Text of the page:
Correspondent: One thing we didn’t actually discuss the last two times we chatted was your interest in the external. Many of your stories here feature side characters who have their skin pocked or acned or stretched or otherwise maimed in some sense. Anya has acne scars in “Reading to the Blind Girl.” You have Polly’s chicken pox scars in “Down the Alley.” There’s Maddy’s beginnings in “Inside Madeleine.” How much do you need to know a character physically before knowing her internally? How does a damaged physical appearance help you find unexpected internal qualities about a character? Are there any disadvantages or advantages in concentrating upon the external?
Bomer: I actually was greatly affected by an essay, or a nonfiction piece, by Flannery O’Connor, who complained about some other writers who she didn’t appreciate. Because she said, “I can’t see these people.” And then I was revisiting Flannery O’Connor and it seems quite simple. But you see her characters. And she explains how they look. It’s a little old-fashioned, but I think it works for this collection in particular. Especially dealing with external damage or how our bodies affect what’s going on inside of us. There’s a huge New Age movement about that. You have to do all these things inside your body to glow or whatever. But, yeah, interesting that you point out their scars and deformities. That too would be the “Grotesque in Southern Fiction” essay of Flannery O’Connor. And I was unware until you pointed that out. But now that you’ve pointed that out, oh, that is a theme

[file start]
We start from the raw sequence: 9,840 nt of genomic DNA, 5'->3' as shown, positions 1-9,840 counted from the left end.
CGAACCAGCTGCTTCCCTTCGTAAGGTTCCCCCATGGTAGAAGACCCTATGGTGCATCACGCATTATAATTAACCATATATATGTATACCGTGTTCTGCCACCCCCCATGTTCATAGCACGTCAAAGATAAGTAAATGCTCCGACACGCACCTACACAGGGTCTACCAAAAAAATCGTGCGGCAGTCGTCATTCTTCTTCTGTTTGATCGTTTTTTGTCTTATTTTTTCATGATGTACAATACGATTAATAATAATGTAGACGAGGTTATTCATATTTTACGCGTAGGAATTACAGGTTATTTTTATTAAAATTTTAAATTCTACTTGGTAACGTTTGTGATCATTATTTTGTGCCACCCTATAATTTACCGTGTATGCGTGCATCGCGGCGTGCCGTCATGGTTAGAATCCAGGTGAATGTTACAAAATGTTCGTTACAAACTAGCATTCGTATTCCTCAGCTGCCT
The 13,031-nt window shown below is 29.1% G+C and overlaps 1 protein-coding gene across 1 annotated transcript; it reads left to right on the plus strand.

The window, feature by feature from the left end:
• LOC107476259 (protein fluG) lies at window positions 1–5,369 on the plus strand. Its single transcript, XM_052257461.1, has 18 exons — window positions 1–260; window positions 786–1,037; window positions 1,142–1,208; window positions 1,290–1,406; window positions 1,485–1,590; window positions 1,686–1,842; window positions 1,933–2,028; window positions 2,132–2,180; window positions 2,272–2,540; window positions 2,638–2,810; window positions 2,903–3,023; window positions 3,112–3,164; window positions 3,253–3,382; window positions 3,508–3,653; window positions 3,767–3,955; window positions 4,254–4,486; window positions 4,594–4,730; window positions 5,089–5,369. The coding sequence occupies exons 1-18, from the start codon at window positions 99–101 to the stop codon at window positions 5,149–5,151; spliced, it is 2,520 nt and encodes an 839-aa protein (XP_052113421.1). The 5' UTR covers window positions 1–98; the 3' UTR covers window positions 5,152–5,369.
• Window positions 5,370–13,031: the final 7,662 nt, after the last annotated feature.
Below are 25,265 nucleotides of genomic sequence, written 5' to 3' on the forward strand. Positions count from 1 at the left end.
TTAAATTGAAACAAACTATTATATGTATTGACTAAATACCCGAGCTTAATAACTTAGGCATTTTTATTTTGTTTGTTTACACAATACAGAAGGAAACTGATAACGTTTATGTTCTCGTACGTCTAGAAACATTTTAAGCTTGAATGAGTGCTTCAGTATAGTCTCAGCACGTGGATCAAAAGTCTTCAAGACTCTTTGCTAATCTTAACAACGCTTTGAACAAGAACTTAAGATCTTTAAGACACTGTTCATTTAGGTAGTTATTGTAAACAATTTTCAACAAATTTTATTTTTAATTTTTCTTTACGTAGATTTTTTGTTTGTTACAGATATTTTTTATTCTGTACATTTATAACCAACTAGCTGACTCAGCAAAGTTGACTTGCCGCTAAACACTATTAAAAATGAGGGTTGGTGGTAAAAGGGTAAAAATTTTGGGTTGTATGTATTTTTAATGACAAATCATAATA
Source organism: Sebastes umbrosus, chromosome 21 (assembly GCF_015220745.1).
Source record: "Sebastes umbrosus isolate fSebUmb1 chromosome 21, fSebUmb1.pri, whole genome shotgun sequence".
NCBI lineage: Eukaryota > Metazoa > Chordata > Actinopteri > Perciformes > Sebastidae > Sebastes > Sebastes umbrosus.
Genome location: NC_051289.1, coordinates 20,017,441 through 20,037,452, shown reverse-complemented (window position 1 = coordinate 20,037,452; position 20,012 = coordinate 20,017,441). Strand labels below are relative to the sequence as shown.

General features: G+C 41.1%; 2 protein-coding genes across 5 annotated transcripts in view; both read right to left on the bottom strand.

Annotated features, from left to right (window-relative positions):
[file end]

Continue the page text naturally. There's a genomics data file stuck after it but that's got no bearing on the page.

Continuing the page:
Correspondent: But I am curious to get into this notion of how a character looks. I’ve actually been discussing this quite a bit this year with authors — especially in relation to sustaining a mystery. How you see in mysteries that you don’t really know the protagonist, how the protagonist looks like or what not. And that’s part of the way of getting inside the character internally. And I’m wondering what motivates your need to really see them externally before you can see them internally. Do you think there’s a kind of mystery or a tension here sometimes when you’re advancing a story?
Bomer: Well, I hope there is mystery, not necessarily the classical mystery novel, but definitely you want to be discovering things in a story as you go along. And I hope I can accomplish that. I don’t know — I’m thinking of the story “Cleveland Circle House.” That story came to me and the opening is all about how she looks. Like her neck’s too big, her chin’s too long. I can’t remember exactly. But that story came to me first with this young girl’s face and how one person loves her for it and thinks she’s amazing and another person doesn’t think much of her at all. Like her parents, in other words, have this very different reaction to who she is physically and as a person. So that started the story.